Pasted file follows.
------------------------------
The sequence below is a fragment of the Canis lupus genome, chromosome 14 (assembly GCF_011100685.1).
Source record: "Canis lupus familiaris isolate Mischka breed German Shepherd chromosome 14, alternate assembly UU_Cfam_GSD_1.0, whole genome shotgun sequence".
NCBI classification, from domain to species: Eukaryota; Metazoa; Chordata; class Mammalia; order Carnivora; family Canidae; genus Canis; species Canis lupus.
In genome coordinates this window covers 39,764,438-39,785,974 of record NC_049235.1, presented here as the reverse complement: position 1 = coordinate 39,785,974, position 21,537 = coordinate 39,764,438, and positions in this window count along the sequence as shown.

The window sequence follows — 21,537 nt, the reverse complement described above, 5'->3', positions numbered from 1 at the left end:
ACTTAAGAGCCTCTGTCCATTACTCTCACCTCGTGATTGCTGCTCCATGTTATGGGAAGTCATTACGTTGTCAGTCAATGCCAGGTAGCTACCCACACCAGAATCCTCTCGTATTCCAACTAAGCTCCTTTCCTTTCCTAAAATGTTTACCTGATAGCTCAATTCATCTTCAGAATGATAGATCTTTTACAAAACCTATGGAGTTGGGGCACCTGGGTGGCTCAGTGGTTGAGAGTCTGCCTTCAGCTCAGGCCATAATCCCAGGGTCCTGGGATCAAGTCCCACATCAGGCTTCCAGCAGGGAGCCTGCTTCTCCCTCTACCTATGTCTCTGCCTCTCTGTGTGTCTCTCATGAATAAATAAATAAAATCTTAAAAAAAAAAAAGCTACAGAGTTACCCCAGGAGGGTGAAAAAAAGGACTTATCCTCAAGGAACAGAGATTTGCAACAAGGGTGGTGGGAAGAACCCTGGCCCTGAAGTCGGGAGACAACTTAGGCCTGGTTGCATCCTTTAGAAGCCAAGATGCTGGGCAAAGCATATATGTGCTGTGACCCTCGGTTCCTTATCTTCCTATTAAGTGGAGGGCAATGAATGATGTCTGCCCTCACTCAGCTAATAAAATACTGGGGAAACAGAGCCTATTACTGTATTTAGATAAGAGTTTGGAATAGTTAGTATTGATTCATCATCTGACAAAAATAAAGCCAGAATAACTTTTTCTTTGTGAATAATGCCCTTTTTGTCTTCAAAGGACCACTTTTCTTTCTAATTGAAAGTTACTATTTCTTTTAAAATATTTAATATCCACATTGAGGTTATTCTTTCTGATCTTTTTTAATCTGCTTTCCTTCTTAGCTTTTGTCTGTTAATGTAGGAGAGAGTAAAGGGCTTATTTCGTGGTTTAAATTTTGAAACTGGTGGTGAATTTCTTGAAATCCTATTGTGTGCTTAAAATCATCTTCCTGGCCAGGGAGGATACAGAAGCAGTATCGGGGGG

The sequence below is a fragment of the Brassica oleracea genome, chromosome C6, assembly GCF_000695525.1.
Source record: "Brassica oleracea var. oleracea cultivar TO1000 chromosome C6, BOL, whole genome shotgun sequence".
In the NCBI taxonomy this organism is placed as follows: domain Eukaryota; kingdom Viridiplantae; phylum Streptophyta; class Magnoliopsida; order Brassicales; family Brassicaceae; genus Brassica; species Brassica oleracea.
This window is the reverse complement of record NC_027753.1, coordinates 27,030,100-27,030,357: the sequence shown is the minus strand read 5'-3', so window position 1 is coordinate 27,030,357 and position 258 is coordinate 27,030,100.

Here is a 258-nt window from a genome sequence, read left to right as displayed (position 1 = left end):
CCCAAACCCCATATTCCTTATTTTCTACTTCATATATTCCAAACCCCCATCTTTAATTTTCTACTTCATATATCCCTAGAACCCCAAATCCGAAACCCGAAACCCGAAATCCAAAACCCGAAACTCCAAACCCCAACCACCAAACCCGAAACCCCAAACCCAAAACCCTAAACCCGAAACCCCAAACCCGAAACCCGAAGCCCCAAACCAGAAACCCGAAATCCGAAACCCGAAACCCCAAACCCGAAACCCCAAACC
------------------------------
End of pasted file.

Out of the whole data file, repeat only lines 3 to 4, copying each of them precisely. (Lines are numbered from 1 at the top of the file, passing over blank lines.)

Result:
NCBI classification, from domain to species: Eukaryota; Metazoa; Chordata; class Mammalia; order Carnivora; family Canidae; genus Canis; species Canis lupus.
In genome coordinates this window covers 39,764,438-39,785,974 of record NC_049235.1, presented here as the reverse complement: position 1 = coordinate 39,785,974, position 21,537 = coordinate 39,764,438, and positions in this window count along the sequence as shown.